Add clouds

Juju needs to know how to connect to clouds. The process of adding a cloud consolidates information about the cloud’s endpoints and authentication requirements into a cloud definition file.

This page contains information about adding clouds with the add-cloud command, which has both interactive and manual modes.

You don’t need to run this command if your cloud has out of the box support.

Adding clouds interactively

For new users, interactive mode is the recommended method for adding a cloud. This mode currently supports the following clouds: MAAS, Manual, OpenStack, Oracle, and vSphere.

To start the wizard, enter:

juju add-cloud

Adding clouds manually

More experienced Juju administrators can add their clouds manually. This can assist with automation.

Specific guides on manually adding a cloud can be found here:

Creating the YAML file

The manual method uses a YAML configuration file with the following format:

clouds:
  <cloud_name>:
    type: <cloud type>
    auth-types: [<authenticaton types>]
    regions:
      <region-name>:
        endpoint: <https://xxx.yyy.zzz:35574/v3.0/>

The table below shows the authentication type available for each cloud type. It does not include the interactive type as it does not apply in the context of adding a cloud manually.

cloud type authentication type
azure service-principal-secret
cloudsigma userpass
ec2 access-key
gce jsonfile,oauth2
lxd n/a, certificate (v.2.5)
maas oauth1
manual n/a
oci httpsig
openstack access-key,userpass
oracle userpass
rackspace userpass
vsphere userpass

To add a cloud manually, we supply the path to the configuration as an argument:

juju add-cloud --local <cloud-name> -f <cloud-file>

In versions prior to v.2.6.1 the add-cloud command only operates locally (there is no --local option).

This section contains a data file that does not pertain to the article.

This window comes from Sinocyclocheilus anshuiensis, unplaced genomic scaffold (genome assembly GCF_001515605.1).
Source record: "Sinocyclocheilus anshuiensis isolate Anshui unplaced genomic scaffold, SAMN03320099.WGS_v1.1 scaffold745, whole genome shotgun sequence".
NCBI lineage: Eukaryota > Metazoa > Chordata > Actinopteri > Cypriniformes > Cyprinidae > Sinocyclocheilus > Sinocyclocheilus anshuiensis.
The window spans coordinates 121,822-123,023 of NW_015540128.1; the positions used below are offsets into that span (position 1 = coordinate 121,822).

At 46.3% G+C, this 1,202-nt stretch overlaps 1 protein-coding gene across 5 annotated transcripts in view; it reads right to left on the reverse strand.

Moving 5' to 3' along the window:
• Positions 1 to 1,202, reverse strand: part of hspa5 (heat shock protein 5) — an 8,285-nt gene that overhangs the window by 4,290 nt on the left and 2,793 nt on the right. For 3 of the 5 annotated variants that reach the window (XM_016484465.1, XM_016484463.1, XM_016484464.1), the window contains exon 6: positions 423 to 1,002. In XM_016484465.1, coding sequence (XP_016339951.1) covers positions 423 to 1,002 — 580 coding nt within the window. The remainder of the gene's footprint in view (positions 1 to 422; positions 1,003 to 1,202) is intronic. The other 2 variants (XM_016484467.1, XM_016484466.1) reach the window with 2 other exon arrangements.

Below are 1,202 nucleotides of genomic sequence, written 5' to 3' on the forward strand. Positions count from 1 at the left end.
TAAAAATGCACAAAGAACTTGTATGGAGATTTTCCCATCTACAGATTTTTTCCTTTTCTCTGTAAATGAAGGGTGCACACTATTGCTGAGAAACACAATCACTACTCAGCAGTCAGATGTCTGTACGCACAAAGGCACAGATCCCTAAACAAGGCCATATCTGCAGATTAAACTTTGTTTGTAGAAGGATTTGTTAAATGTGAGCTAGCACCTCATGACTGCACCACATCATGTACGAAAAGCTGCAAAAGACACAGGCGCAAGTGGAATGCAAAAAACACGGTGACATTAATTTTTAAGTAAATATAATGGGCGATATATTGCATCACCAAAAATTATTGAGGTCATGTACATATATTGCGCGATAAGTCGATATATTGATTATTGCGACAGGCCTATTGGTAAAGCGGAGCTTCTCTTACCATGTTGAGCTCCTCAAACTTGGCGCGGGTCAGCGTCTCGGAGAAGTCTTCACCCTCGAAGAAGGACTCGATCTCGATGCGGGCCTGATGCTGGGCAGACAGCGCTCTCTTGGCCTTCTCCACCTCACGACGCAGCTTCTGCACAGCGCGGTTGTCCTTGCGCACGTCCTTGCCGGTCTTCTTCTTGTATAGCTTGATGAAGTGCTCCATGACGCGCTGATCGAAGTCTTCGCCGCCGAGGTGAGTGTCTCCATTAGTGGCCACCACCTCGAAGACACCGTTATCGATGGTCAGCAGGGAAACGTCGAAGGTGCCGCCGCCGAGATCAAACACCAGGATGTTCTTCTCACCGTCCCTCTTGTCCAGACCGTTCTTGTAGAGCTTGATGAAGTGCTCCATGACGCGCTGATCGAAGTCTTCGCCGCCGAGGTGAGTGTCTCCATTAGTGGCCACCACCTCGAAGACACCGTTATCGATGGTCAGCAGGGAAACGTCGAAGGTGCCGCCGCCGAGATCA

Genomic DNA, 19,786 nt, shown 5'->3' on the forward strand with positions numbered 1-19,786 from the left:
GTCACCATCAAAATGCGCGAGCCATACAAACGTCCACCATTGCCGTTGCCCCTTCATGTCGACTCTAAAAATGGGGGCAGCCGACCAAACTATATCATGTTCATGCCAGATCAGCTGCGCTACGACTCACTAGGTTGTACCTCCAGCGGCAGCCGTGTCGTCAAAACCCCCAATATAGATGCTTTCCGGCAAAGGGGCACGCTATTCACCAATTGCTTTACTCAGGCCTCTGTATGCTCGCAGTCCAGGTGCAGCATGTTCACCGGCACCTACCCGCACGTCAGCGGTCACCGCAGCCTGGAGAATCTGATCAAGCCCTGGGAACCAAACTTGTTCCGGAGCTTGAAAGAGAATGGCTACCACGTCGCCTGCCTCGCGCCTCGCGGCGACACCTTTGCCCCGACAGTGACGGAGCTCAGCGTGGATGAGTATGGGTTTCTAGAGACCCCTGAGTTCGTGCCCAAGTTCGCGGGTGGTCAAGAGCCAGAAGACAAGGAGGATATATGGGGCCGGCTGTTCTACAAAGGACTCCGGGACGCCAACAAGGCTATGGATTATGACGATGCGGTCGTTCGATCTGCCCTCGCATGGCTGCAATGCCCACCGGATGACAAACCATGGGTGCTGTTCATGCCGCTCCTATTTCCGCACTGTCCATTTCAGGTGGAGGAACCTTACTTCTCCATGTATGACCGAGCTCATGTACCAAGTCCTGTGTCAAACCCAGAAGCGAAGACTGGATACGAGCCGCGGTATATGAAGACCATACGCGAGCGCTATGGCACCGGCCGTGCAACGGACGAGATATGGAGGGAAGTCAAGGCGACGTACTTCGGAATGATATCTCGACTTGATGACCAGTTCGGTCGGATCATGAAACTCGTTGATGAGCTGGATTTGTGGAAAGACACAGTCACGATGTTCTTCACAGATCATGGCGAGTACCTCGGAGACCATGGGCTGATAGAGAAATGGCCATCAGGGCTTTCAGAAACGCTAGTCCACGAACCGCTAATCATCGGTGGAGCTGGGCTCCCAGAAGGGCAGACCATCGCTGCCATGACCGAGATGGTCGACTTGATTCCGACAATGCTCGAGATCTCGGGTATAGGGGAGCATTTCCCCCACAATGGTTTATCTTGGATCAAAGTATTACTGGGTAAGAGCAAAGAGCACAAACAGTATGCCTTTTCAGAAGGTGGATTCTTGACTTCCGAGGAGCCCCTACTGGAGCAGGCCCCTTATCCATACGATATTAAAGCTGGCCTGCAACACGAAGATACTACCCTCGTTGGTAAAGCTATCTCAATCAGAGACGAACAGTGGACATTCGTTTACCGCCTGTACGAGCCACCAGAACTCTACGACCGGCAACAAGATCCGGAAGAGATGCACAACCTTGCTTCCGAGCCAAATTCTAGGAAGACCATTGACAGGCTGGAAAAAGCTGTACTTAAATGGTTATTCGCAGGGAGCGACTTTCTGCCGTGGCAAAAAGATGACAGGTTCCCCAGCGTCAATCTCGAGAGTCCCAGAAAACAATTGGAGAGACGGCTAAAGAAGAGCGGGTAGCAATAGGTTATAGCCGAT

Managing multiple clouds with one controller

A cloud can be added to an existing controller, thereby saving a machine and the trouble of setting up a controller within that cloud.

For example, to manage a MAAS cloud with a LXD controller making the controller "multi-cloud:

juju bootstrap localhost lxd
# Add MAAS cloud to the local client.
juju add-cloud --local maas -f maas-cloud.yaml
juju add-credential maas -f maas-credentials.yaml
# Add the same MAAS cloud to the LXD controller.
juju add-cloud --controller lxd maas

The output to the list-clouds command becomes:

Clouds on controller "lxd":

Cloud      Regions  Default    Type  Description
localhost        1  localhost  lxd   
maas             0             maas

A Kubernetes cluster can be added to an existing controller. Assuming you have a kube config with cluster credentials, adding a new controller cloud called “k8s-cloud” would be as simple as:

juju add-k8s k8s-cloud --controller lxd

And vice-versa, in a situation where services running on Kubernetes needed to interact with a stateful workload running on metal, a traditional cloud can be added to a controller running on Kubernetes.

juju bootstrap microk8s mk8s
juju add-cloud maas -f maas-cloud.yaml --controller mk8s --force
juju add-credential maas -f maas-credentials.yaml --controller mk8s

Both controller machine and workload machine(s) must be able to initiate a TCP connection to one another. There are also latency issues that may make some scenarios infeasible.

New cloud-based ‘add-model’ permissions can be set up via new commands grant-cloud and revoke-cloud.

When adding a model on a multi-cloud controller specifying the cloud name is mandatory. To continue with the example above then, to add model ‘xanadu’ to the ‘maas’ cloud:

juju add-model xanadu maas

Last updated 24 days ago.